In our article last March on "Electric Motors in Dentistry" we gave you some background on how electric motors work and how to diagnose the problems they may have. In this article we are going to look at ways to improve the life and reduce the cost of repairs on electric motors and their attachments. Keep in mind that heat is the enemy and is constantly being generated, first by the electric motor, then by the gears and bearings in the contrangle and finally by the gears and bearings in the head shell. The three sources of cooling in an electric system are the water spray, the chip air or coolant air and the drive air. The drive air flows up through the motor, then the contra angle then out the back of the head shell, providing cooling along the way. The coolant air and water travel out through holes in the front of the head shell cooling the head shell and the burr as it is cutting. The goal is to maximize this cooling effect and to help the customer understand how these things work. The examples we are using will be the Adec Dental Cart and the Kavo Electrotorque Plus electric handpiece system but the principles apply to any unit out there today.
When an electric handpiece system is properly installed the system pressures should be set to the required levels. However things can change over time and not every installer pays attention to detail. As a result we see a number of handpieces and attachments which are damaged because of inadequate pressure. The drive air in the electric handpiece motor system serves 2 purposes. First, it controls the speed of the motor through a pressure sensor on the circuit board inside the controller. This is a passive function requiring only the pressure not the flow of air. The second purpose is cooling the motor and attachment while it is running. This completely dependent on an adequate flow of air, inadequate air flow can lead to motor and/or attachment failure.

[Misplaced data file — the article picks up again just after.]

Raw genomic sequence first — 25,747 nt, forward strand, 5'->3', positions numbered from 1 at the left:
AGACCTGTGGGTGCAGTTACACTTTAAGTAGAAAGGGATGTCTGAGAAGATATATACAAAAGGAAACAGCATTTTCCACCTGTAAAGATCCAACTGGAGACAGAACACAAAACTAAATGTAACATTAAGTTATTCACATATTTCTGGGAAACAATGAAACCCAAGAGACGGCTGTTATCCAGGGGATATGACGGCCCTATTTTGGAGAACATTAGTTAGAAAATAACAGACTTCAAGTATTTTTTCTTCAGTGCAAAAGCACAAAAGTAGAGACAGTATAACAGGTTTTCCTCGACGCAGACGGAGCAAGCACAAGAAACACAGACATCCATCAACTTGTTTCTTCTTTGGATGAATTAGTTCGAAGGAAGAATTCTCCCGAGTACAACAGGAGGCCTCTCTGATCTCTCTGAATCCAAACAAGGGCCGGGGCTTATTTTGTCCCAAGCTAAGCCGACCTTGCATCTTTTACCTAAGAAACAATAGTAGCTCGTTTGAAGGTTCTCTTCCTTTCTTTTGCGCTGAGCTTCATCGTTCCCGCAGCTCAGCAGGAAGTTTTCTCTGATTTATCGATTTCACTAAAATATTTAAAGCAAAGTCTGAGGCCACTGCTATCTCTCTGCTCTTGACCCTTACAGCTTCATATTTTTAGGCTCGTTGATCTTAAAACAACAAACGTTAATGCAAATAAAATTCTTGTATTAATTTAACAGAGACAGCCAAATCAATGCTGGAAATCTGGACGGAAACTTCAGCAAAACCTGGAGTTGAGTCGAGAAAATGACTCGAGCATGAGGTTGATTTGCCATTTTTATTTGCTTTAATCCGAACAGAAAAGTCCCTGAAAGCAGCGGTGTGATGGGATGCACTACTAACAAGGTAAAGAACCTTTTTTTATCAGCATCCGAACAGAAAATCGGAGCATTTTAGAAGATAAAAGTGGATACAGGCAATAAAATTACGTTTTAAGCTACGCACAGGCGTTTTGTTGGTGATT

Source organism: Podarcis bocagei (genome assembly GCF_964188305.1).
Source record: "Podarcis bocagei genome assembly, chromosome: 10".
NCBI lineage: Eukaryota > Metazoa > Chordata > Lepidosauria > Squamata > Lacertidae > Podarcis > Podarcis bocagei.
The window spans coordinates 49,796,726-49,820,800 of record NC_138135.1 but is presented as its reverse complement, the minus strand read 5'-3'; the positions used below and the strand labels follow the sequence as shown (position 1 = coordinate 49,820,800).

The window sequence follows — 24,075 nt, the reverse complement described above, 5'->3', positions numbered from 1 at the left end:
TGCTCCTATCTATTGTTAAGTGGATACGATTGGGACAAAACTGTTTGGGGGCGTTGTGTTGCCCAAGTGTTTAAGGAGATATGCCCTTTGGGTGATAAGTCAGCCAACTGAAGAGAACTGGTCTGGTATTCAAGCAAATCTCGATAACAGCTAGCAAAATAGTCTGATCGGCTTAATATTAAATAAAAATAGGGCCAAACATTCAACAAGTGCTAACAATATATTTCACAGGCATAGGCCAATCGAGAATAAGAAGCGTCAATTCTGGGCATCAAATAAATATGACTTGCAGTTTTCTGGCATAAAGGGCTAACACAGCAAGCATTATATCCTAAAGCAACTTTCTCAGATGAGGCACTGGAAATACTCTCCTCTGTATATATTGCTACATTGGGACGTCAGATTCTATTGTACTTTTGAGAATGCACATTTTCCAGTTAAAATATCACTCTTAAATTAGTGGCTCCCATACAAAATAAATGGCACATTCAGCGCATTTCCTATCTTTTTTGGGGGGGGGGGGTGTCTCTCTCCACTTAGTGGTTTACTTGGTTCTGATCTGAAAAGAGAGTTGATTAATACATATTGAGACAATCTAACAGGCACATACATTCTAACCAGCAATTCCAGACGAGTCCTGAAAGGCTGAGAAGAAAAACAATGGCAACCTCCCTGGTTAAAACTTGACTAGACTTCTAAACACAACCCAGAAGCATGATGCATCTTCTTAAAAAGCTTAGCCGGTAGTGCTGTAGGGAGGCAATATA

This “Air Requirement” (Figure 1) list was taken from the Kavo Electrotorque installation instructions. For our purposes a Bar is roughly equal to a kg/cm2 ( that is the outer numbers on the gauge showed below) and equal to 14.5 PSI so 4.5 Bars is 65 PSI. Understanding the nomenclature is also important, what we call coolant water, Kavo calls spray water some call it handpiece water and what we call coolant air, Kavo calls spray air, some call it chip air.
First you should check the pressure coming into the dental unit, is between 70 and 80 PSI and that it will not drop more than a few pounds when you run a handpiece. If the pressure is too low adjust with the main air regulator (Figure 2), if it drops down when you run a handpiece, check the air filters (their may be more than one) and any valves that may not be open all the way, and look for any pinched or twisted tubing, restricting the air flow. If the unit has adiquate air supply then continue by checking the handpiece pressure to the electric handpiece control. Air driven handpieces require between 30 and 45 PSI and more than that will shorten
the life of the handpiece (note there are exceptions to this). The electric motor needs 65 PSI or more at the highest point in order to provide the cooling required. Some manufacturers have flow meters (Figure 3) available to measure the actual flow of air through the motor and out to the attachment. This is of corse the most reliable way to determin the air flow but they are expensive and its hard to justify the cost.